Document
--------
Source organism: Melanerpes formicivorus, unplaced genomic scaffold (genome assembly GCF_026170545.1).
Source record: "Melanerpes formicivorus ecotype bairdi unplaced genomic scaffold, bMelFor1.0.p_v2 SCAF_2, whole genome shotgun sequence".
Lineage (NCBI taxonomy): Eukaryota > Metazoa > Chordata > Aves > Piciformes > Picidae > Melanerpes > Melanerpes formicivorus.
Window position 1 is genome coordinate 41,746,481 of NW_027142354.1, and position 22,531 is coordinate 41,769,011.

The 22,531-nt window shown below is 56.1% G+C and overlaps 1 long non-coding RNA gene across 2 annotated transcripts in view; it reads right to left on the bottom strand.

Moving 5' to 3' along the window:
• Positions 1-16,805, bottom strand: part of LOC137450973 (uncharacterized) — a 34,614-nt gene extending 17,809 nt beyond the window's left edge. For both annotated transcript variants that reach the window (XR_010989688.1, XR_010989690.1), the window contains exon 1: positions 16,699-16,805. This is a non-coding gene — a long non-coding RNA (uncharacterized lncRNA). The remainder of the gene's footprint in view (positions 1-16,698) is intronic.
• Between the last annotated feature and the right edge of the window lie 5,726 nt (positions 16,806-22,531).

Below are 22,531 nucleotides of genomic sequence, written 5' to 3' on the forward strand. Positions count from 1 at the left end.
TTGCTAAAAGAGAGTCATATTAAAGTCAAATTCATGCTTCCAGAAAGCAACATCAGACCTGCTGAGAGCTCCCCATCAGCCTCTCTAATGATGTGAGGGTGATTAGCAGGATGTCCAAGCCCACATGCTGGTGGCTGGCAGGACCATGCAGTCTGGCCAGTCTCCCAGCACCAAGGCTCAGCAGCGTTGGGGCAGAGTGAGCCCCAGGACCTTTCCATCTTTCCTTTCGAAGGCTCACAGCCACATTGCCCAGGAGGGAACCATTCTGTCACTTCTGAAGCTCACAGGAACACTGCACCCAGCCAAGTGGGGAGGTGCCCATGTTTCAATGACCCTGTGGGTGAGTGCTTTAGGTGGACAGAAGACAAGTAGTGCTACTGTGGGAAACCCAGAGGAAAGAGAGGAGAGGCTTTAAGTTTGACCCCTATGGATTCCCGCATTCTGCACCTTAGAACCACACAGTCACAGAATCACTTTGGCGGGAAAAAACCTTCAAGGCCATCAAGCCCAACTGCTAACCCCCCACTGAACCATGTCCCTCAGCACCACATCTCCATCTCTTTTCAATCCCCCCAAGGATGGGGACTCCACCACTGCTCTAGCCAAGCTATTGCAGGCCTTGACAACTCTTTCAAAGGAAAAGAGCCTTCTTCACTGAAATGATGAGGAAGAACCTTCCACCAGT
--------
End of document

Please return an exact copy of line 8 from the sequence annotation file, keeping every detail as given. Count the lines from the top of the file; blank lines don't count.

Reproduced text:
• Between the last annotated feature and the right edge of the window lie 5,726 nt (positions 16,806-22,531).